Gusher At Spindletop


When they were unable to make headway, they decided to pull pipe. It was discouraging work, pulling up twenty-loot lengths at a time when they should be going steadily toward their 1,200-foot depth. They found the fishtail bit dull from battering rock. They sharpened it and went in again.

Another night of keeping the boiler going and the rotary turning. Still the rock would not give way. Another day of drilling with no progress. All their bits were worn down to nubbins. Finally, on the morning of January 10, Al brought a new bit from Beaumont and they put it on.

Suddenly, at about 700 feet, mud commenced boiling up through the rotary. It got higher and higher. Then the drill pipe began rising—something they had never seen before. It moved up and started going through the top of the derrick.

Al and Peck yelled to Curt and ran. Curt scrambled down from the derrick, covered with slimy mud. From a safe distance they watched as the pipe kept on rising. It took the elevators and traveling block off and then knocked oft the crown block. Fascinated, they watched pipe break in sections of three or four lengths and fall like crumbled macaroni. It knocked down the smoke-stack of the boiler and curled on the ground around the derrick. The last length of pipe was followed by rocks, and then by a deafening roar of gas.

McFaddin’s carpenters scrambled like monkeys from the nearby barn and raced on horseback toward Beaumont.

The roar died down gradually and within a few minutes all was quiet. Peck and the Hamill brothers crept back to find a discouraging mess: engine and boiler seemed ruined; mud stood six inches deep on the derrick floor. They could see no signs of oil.

Al picked up a shovel.

“Let’s get some of this off the floor,” he said.

Of a sudden, a chunk of mud shot out of the six-inch hole with an explosion like a cannon. Then a stream of mud blew up, with a little blue gas following it. Again the men ran.

Then it quieted down and ceased altogether. The crew looked at each other wonderingly. Again they inched forward till they stood on the derrick Hoor in the mud. Al walked over and peered down the hole. They could hear a kind of bubbling deep in the earth. Then they could see frothy oil starting up. The well seemed to be breathing: oil was coming up and settling back with the gas pressure; with each breath it came a little higher.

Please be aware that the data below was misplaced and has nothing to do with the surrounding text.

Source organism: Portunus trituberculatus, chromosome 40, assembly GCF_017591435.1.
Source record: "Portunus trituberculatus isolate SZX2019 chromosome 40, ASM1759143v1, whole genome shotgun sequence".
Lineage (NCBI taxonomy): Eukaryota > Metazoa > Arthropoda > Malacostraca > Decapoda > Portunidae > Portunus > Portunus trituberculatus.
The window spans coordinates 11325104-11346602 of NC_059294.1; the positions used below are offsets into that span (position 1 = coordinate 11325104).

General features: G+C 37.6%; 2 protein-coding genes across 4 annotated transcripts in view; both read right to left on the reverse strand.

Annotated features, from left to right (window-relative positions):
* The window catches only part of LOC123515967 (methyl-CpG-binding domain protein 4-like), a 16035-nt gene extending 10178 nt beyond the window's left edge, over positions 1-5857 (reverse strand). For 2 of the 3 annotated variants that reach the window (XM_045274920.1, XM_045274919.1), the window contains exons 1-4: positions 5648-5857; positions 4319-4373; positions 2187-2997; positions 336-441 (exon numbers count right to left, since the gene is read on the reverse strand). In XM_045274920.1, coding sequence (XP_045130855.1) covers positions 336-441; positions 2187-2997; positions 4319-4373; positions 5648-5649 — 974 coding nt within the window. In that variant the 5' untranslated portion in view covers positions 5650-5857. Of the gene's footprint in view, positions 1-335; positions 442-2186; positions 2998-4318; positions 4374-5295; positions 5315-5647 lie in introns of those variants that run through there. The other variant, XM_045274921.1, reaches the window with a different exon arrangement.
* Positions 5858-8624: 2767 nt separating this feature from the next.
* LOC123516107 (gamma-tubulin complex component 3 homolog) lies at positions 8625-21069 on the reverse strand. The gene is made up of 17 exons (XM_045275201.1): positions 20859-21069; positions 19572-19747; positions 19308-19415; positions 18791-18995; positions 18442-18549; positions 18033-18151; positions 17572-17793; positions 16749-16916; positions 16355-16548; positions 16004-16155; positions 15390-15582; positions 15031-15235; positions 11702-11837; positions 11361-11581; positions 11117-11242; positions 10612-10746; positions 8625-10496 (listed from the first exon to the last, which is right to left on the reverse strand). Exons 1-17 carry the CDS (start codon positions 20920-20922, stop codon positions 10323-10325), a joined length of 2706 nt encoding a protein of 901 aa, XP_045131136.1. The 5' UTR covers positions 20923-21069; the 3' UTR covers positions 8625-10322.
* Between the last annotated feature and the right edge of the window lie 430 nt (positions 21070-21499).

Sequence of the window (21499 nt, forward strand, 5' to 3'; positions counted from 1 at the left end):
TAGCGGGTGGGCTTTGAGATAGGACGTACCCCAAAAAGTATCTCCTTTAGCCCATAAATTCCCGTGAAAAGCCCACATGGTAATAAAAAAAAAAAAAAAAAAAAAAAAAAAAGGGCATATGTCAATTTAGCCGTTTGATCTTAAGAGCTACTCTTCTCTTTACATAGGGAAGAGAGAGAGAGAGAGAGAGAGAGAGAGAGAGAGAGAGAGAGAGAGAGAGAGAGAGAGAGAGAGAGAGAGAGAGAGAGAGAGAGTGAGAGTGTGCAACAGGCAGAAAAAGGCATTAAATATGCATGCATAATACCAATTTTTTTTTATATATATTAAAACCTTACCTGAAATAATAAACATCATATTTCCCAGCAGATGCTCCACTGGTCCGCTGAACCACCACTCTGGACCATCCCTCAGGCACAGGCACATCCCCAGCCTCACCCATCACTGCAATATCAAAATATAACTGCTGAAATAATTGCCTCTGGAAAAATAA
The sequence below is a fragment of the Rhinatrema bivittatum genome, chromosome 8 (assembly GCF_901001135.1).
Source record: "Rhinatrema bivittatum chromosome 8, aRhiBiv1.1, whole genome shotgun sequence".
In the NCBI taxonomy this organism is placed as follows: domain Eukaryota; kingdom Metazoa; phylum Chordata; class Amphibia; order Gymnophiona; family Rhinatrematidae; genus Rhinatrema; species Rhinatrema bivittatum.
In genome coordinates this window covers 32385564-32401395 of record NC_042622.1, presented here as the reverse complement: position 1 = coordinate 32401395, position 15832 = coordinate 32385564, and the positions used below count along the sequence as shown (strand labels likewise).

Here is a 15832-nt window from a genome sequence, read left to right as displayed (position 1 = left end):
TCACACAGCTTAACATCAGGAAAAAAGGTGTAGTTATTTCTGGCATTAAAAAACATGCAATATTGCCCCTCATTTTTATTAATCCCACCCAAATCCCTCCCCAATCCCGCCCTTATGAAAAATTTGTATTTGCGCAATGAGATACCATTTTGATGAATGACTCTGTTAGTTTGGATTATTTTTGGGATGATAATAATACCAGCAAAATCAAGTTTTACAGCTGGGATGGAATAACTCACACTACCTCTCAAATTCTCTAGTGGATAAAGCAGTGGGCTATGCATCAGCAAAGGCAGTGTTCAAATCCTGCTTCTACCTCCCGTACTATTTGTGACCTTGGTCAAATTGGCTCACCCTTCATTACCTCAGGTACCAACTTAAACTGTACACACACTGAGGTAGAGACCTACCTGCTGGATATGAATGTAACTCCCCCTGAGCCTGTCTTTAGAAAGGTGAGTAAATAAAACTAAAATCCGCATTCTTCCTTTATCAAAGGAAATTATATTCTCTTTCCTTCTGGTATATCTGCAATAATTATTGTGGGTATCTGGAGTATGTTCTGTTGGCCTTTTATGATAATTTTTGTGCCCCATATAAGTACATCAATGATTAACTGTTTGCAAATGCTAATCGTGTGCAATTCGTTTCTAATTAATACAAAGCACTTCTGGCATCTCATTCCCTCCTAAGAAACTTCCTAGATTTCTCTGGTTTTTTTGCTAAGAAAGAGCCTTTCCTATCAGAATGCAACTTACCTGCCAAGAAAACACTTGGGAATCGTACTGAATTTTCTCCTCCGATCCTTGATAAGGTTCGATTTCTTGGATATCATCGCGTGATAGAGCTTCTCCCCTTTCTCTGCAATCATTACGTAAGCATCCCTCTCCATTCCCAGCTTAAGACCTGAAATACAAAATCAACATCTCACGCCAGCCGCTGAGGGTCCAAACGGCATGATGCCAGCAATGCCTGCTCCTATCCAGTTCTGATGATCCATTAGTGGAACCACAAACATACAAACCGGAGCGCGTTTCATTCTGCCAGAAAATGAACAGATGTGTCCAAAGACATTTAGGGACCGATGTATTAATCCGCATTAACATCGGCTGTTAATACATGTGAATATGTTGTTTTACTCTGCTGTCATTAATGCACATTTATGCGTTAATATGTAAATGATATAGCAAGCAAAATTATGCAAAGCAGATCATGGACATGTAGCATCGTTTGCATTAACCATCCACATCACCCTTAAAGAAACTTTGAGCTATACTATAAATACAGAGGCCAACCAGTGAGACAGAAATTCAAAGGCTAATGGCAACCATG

When it poured out over the derrick floor they moved back. With each pulsation the flow went a little higher and a little higher and a little higher. Finally the momentum was so great that oil shot through the top of the derrick. With it came rocks and sand and shale from the conglomerate formation they had drilled into. It spurted skyward in a stream over 160 feet high—at least twice the height of the derrick. Once the oil was in full flow, there seemed to be no lessening.

After a few minutes, when their excitement had subsided somewhat, they crept closer, getting soaked with a spray of black oil. Their excitement changed to disgust. The machinery was damaged. Mud Howed all over the derrick floor. Strings of drill pipe lay on the ground, twisted and useless. They saw no way to control the power they had unleashed.

Al shouted for Peck to go lor Captain Lucas. Peck drove at a gallop across the prairie to Captain Lucas’ house, more than a mile away, only to find that Captain Lucas had gone to Beaumont.

Mrs. Lucas located him at Louis Meyer’s Dry Goods Store, where he had set up his headquarters while waiting for something to happen. She had seen the gusher from her door. Quickly she told him what she saw.

Peck got back to the well as fast as he could. Some of McFaddin’s carpenters had returned, but they stood far off, watching.

In a short time they saw Captain Lucas come over the hill in his buckboard, his horse at a dead run. At the gate, the horse stopped short, pitching Lucas to the ground. He landed on his feet and came running—panting, out of breath.

“Al, Al,” he called, his Austrian accent more pronounced in his excitement. “What is it? What is it?”

“Why, it’s oil, Captain. Oil!”

Captain Lucas grabbed Al and hugged him.

“Thank God, thank God,” he cried. Then he hugged Curt and Peck.

Within an hour people began to arrive from Beaumont—in buggies, on horseback, on loot—attracted by the rumors spreading from Louis Meyer’s store and by the roar of the gusher, which could be heard as far as Beaumont and beyond. They came as near as the fence, about 150 feet from the well, and watched in fear and astonishment. Every time the wind shifted, a spray of oil drove them back.

Lucas, when he had regained his composure, hurried to Beaumont and wired John Galey to come at once.

The effect of oil was already beginning to be felt in Beaumont. Oil spray drifted in on the Gulf breeze. Sulphur gas filled the air. People held their noses against it. They watched it tarnish their white houses with black and orange stains. They told of Negroes holding prayer meetings, thinking the end of the world had come.

Back at Spindletop Captain Lucas, seeing the danger of fire, had Curt sworn in as a deputy sheriff to keep everyone away from the well. Together they drove the curious onlookers back beyond the fence. Lucas hired extra guards, armed them with shotguns, and stationed them in lines on the east and west. To the south, marsh grass stretched unbroken.

“Keep the people back and don’t let them smoke,” Captain Lucas told Curt. “Don’t let anybody smoke.”